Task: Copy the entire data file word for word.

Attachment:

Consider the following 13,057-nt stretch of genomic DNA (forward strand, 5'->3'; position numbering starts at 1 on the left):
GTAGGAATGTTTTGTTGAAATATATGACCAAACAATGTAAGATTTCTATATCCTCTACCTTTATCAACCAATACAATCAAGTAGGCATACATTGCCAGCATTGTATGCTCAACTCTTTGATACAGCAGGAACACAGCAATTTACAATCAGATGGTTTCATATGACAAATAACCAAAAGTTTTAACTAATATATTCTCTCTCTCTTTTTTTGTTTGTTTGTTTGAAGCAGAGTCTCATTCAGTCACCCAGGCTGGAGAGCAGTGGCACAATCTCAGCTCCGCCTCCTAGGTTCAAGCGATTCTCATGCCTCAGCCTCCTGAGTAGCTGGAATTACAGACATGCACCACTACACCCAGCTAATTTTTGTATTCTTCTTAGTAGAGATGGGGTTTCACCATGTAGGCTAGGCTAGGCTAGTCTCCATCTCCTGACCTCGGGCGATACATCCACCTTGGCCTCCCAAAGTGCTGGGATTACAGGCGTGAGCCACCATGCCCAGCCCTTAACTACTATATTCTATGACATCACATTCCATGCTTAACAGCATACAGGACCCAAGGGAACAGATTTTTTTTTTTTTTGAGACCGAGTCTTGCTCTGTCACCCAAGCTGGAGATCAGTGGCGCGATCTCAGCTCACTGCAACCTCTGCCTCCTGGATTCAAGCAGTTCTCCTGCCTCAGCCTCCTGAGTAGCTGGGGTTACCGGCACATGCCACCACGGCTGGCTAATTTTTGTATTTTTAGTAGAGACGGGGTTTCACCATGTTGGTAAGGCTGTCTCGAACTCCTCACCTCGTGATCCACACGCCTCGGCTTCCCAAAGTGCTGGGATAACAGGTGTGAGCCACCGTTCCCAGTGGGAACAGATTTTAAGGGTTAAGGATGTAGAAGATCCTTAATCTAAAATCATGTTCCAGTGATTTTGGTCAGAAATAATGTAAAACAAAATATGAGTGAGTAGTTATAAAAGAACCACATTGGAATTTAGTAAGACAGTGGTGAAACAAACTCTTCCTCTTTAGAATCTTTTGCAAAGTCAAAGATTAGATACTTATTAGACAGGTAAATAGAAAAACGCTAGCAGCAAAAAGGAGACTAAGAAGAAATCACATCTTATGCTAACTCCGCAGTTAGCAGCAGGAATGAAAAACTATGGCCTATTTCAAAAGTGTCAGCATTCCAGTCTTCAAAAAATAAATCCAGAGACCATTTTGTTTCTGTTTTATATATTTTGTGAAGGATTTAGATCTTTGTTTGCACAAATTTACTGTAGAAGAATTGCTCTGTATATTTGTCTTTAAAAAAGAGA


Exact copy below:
Consider the following 13,057-nt stretch of genomic DNA (forward strand, 5'->3'; position numbering starts at 1 on the left):
GTAGGAATGTTTTGTTGAAATATATGACCAAACAATGTAAGATTTCTATATCCTCTACCTTTATCAACCAATACAATCAAGTAGGCATACATTGCCAGCATTGTATGCTCAACTCTTTGATACAGCAGGAACACAGCAATTTACAATCAGATGGTTTCATATGACAAATAACCAAAAGTTTTAACTAATATATTCTCTCTCTCTTTTTTTGTTTGTTTGTTTGAAGCAGAGTCTCATTCAGTCACCCAGGCTGGAGAGCAGTGGCACAATCTCAGCTCCGCCTCCTAGGTTCAAGCGATTCTCATGCCTCAGCCTCCTGAGTAGCTGGAATTACAGACATGCACCACTACACCCAGCTAATTTTTGTATTCTTCTTAGTAGAGATGGGGTTTCACCATGTAGGCTAGGCTAGGCTAGTCTCCATCTCCTGACCTCGGGCGATACATCCACCTTGGCCTCCCAAAGTGCTGGGATTACAGGCGTGAGCCACCATGCCCAGCCCTTAACTACTATATTCTATGACATCACATTCCATGCTTAACAGCATACAGGACCCAAGGGAACAGATTTTTTTTTTTTTTGAGACCGAGTCTTGCTCTGTCACCCAAGCTGGAGATCAGTGGCGCGATCTCAGCTCACTGCAACCTCTGCCTCCTGGATTCAAGCAGTTCTCCTGCCTCAGCCTCCTGAGTAGCTGGGGTTACCGGCACATGCCACCACGGCTGGCTAATTTTTGTATTTTTAGTAGAGACGGGGTTTCACCATGTTGGTAAGGCTGTCTCGAACTCCTCACCTCGTGATCCACACGCCTCGGCTTCCCAAAGTGCTGGGATAACAGGTGTGAGCCACCGTTCCCAGTGGGAACAGATTTTAAGGGTTAAGGATGTAGAAGATCCTTAATCTAAAATCATGTTCCAGTGATTTTGGTCAGAAATAATGTAAAACAAAATATGAGTGAGTAGTTATAAAAGAACCACATTGGAATTTAGTAAGACAGTGGTGAAACAAACTCTTCCTCTTTAGAATCTTTTGCAAAGTCAAAGATTAGATACTTATTAGACAGGTAAATAGAAAAACGCTAGCAGCAAAAAGGAGACTAAGAAGAAATCACATCTTATGCTAACTCCGCAGTTAGCAGCAGGAATGAAAAACTATGGCCTATTTCAAAAGTGTCAGCATTCCAGTCTTCAAAAAATAAATCCAGAGACCATTTTGTTTCTGTTTTATATATTTTGTGAAGGATTTAGATCTTTGTTTGCACAAATTTACTGTAGAAGAATTGCTCTGTATATTTGTCTTTAAAAAAGAGA